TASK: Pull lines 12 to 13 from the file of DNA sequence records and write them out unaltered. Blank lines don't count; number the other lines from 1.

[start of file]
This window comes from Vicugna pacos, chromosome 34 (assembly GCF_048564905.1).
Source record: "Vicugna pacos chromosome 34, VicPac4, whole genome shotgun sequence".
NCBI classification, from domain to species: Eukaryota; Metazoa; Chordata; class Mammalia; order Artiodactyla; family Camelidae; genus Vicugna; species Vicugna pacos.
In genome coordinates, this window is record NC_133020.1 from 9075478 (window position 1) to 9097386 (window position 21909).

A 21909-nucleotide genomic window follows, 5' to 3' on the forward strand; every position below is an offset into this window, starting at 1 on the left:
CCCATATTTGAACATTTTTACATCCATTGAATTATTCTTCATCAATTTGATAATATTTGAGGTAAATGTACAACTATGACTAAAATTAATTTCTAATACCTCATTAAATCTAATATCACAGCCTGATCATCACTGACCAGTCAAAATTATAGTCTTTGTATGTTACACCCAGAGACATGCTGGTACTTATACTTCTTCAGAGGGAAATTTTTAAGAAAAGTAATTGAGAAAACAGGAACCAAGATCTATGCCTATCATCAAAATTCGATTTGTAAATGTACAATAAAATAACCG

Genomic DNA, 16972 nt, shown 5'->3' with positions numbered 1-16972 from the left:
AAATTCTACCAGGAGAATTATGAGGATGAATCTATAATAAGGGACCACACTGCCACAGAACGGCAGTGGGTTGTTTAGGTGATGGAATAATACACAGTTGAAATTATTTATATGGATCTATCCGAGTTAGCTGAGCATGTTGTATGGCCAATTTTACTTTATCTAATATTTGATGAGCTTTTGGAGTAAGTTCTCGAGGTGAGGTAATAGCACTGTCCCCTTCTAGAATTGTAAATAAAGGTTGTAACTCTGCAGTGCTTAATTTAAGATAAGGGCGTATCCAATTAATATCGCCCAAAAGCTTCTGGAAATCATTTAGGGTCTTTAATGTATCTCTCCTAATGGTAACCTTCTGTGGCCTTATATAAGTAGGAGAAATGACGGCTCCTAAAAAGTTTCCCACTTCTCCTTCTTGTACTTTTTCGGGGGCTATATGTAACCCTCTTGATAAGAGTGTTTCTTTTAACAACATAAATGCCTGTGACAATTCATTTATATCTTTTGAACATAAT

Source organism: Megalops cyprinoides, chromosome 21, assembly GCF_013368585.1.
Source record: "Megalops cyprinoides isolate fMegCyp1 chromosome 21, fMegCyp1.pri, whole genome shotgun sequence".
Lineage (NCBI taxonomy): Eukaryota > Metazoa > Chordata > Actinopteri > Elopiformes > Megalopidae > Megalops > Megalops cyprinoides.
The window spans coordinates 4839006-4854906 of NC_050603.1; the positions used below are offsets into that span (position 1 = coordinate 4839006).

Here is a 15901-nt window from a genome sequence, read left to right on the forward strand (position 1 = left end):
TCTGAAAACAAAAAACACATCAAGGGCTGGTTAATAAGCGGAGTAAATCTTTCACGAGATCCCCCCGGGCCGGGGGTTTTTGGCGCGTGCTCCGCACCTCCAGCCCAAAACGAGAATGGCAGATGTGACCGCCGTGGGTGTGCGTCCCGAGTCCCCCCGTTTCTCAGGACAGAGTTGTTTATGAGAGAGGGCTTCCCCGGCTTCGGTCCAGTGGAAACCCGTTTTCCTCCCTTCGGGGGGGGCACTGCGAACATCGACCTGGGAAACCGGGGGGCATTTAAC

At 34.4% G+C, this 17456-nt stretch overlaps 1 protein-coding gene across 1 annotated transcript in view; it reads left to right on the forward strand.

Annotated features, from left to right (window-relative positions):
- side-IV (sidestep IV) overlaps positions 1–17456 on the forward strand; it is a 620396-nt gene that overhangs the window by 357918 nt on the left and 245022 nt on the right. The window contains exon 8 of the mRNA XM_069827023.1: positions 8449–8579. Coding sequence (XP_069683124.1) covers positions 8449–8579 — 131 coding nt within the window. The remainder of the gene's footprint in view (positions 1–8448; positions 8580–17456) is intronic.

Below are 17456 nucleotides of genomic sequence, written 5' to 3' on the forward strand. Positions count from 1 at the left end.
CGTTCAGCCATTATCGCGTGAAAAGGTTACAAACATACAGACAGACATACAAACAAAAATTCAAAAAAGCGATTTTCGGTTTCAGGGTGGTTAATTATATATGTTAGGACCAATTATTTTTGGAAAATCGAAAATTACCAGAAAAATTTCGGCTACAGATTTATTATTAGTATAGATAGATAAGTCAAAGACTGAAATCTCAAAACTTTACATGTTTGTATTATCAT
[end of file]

The window spans coordinates 4839006-4854906 of NC_050603.1; the positions used below are offsets into that span (position 1 = coordinate 4839006).

Here is a 15901-nt window from a genome sequence, read left to right on the forward strand (position 1 = left end):